In step S102, a normal SBW control mode is executed (a current command value is calculated for the reaction force motor 4 and a current command value is calculated for the steering motor 6). The controller returns to the beginning of the control sequence.

In step S103, a determination is made as to whether or not a clutch engagement command is being issued to the clutch 5. If so (Yes), then control proceeds to step S105. If not (No), then control proceeds to step S104.

In step S104 (clutch engagement command issuing section), a clutch engagement command is sent to the clutch 5 and then control proceeds to step S105.

In step S105 (clutch engagement determining section), a determination is made as to whether or not the operating torque detected by the torque sensor 3 exceeds a preset prescribed value A (clutch engagement determination threshold value). If so (Yes), then control proceeds to step S107. If not (No), then control proceeds to step S106.

The prescribed value A is set to a value that will not result in an incorrect determination by taking into account the detection error of the torque sensor 3, the inertia of the steering wheel 1, and the inertia of the reaction force motor 4.

As shown in FIG. 4, the faster the relative angular velocity (difference between the angular velocities of the upstream and downstream sides of the clutch 5) between the steering wheel 1 (operating unit) and steering mechanism 8 (steering unit) is, the smaller the value to which the prescribed value A is set. The relative angular velocity is calculated based on a derivative of operating angle values detected by the steering wheel operating angle sensor 2 and a derivative of steering angle values detected by the steering angle sensor 7.

In step S106 (clutch engagement transitional steering control section), a steering holding control mode is executed which is contrived to calculate the command steering angle in such a manner as to hold the steered wheels 9 at the steering angle value that existed at the point in time when the engagement command was issued to the clutch 5. Then, control returns to the beginning of the control sequence.

In the steering holding control mode, the current command value for the steering motor 6 is calculated using the following equation: current command steering angle δf=previous command steering angle δf(1).

In step S107, an EPS control mode is executed in which the steering motor 6 is used as an assisting force imparting section while the clutch 5 is in an engaged state. Then, control returns to the beginning of the control sequence.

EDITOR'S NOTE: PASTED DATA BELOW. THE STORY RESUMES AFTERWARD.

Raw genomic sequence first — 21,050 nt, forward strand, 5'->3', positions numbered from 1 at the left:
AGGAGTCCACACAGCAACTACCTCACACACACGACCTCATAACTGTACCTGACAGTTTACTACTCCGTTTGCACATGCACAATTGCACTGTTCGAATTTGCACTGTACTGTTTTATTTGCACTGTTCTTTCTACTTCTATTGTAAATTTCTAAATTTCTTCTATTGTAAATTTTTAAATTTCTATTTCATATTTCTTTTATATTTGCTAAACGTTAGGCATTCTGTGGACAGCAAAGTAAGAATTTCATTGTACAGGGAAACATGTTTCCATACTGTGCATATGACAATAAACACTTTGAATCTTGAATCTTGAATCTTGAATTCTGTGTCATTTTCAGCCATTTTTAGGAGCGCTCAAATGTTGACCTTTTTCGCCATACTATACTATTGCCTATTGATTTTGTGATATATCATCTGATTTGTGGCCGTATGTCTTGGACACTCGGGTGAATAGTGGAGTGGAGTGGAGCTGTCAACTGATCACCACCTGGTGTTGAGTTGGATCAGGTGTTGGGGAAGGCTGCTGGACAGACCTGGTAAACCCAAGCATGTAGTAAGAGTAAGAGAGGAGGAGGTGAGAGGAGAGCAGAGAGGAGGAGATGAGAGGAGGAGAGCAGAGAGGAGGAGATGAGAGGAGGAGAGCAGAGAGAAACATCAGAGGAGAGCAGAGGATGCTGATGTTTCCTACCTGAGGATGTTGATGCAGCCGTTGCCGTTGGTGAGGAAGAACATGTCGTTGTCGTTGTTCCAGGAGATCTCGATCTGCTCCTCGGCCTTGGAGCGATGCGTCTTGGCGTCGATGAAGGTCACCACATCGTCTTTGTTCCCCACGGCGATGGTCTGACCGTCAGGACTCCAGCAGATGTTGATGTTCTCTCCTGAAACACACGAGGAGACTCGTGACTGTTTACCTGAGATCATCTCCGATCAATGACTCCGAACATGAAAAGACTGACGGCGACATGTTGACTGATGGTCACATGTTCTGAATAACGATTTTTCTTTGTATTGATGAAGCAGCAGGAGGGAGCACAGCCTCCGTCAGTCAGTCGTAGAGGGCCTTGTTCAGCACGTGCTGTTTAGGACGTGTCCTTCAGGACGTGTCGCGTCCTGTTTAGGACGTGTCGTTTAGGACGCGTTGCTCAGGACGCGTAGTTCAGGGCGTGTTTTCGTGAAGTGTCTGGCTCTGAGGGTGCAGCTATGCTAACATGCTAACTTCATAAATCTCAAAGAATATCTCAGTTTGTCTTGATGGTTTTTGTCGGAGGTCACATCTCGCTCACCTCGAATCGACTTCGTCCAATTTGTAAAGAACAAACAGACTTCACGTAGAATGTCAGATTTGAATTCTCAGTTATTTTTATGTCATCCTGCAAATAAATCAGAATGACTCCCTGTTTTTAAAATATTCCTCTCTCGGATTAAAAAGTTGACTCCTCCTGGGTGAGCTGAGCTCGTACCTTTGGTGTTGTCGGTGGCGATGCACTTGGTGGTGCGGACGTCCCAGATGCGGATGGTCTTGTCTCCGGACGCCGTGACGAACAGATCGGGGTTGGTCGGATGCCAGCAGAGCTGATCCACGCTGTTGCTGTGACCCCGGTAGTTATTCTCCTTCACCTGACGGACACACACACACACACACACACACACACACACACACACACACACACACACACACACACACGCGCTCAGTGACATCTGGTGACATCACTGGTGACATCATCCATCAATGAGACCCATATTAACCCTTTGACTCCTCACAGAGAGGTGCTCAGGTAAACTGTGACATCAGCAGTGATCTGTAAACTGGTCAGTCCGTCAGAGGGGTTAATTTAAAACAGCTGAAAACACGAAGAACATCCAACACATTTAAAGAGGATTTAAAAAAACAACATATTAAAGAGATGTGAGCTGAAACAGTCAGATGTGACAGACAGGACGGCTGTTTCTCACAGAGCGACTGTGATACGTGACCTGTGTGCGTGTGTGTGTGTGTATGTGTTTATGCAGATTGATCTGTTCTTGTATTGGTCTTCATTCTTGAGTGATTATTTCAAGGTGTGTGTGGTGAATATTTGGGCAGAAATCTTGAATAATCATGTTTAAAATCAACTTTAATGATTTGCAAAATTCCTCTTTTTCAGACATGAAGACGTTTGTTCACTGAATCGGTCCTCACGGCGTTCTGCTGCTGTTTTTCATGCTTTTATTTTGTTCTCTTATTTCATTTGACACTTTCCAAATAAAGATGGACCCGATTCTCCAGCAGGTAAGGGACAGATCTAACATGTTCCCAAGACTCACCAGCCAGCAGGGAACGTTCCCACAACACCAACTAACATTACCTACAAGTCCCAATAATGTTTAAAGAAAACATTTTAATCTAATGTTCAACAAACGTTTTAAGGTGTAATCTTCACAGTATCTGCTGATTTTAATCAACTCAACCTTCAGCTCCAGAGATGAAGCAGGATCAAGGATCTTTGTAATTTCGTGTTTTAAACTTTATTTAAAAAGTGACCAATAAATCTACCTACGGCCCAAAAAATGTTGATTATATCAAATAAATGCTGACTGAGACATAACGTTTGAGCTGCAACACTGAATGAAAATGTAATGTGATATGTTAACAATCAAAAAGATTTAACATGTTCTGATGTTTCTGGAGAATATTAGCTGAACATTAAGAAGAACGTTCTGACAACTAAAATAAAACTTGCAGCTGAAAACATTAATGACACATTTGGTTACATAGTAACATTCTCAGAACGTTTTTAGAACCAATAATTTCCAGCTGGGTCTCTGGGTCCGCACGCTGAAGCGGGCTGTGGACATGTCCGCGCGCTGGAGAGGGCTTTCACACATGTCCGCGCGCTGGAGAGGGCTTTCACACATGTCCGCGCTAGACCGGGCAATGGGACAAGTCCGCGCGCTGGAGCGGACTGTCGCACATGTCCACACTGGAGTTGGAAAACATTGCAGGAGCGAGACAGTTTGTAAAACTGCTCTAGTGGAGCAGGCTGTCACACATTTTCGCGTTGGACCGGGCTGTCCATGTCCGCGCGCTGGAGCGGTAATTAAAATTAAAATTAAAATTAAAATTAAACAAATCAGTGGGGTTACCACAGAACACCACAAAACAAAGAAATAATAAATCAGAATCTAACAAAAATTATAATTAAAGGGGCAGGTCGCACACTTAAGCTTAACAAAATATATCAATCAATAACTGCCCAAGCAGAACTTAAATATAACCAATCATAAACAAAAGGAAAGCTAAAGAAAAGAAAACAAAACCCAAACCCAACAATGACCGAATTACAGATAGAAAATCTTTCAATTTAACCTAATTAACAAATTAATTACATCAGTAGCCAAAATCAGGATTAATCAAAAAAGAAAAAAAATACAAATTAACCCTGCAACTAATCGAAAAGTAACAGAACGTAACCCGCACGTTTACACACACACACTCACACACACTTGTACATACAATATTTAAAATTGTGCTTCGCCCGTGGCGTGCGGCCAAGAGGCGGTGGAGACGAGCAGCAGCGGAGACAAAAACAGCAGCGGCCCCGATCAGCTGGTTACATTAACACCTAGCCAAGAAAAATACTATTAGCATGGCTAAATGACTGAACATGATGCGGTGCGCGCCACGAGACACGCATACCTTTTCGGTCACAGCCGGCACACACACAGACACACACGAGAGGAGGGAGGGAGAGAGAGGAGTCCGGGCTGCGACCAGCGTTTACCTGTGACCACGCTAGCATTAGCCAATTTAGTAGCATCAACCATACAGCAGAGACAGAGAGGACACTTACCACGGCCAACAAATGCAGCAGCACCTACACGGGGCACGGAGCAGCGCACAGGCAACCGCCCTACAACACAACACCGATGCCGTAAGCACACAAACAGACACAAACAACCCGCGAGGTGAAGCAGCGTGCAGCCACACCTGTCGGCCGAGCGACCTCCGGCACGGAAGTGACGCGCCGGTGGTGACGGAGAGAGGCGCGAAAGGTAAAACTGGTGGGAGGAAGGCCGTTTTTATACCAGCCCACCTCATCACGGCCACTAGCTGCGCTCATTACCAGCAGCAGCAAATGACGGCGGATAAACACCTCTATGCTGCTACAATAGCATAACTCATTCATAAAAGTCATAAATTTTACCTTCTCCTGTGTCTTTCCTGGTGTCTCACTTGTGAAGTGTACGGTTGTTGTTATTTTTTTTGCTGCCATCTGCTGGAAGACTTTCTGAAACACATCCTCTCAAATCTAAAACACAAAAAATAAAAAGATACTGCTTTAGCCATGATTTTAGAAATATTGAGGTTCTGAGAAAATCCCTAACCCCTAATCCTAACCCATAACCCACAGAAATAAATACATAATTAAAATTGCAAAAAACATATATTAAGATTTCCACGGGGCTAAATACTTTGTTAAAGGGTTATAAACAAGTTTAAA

When the EPS control mode is entered, a current command value for steering assistance begins being calculated as the current command value for the steering motor 6 instead of the current command value used in the steering holding control mode.

The operational actions of the first embodiment will now be explained.

In an SBW system in accordance with the first embodiment, when an abnormality occurs in the reaction force control system (e.g., failure of the reaction force motor 4), the clutch 5 is connected and the reaction force control executed by the reaction force controller 10 is aborted. Then, the steering controller 11 calculates the current of the steering motor 6 based on the value detected by the torque sensor 3 such that the output of the steering motor 6 serves as a steering wheel operation assisting force, thereby accomplishing the function of an electric power steering device (EPS device).

However, several tens to several hundreds of milliseconds are required for the clutch 5 to actually engage after the engagement command is issued to the clutch 5. During that period, the rotary operation of the steering wheel 1 is not transmitted to the steering mechanism 8 and EPS control cannot be accomplished.

In the case of a clutch 5 having an inner race and an outer race and configured to engage by meshing rollers into a wedge-shaped space formed by the inner and outer races, a meshed state will occur and the clutch engagement will be completed if the steering wheel 1 and the steering mechanism 8 undergo relative rotation after the engagement command is issued. Consequently, the time required for the clutch 5 to actually engage after the engagement command is issued varies also depending on the operating torque of the steering wheel 1.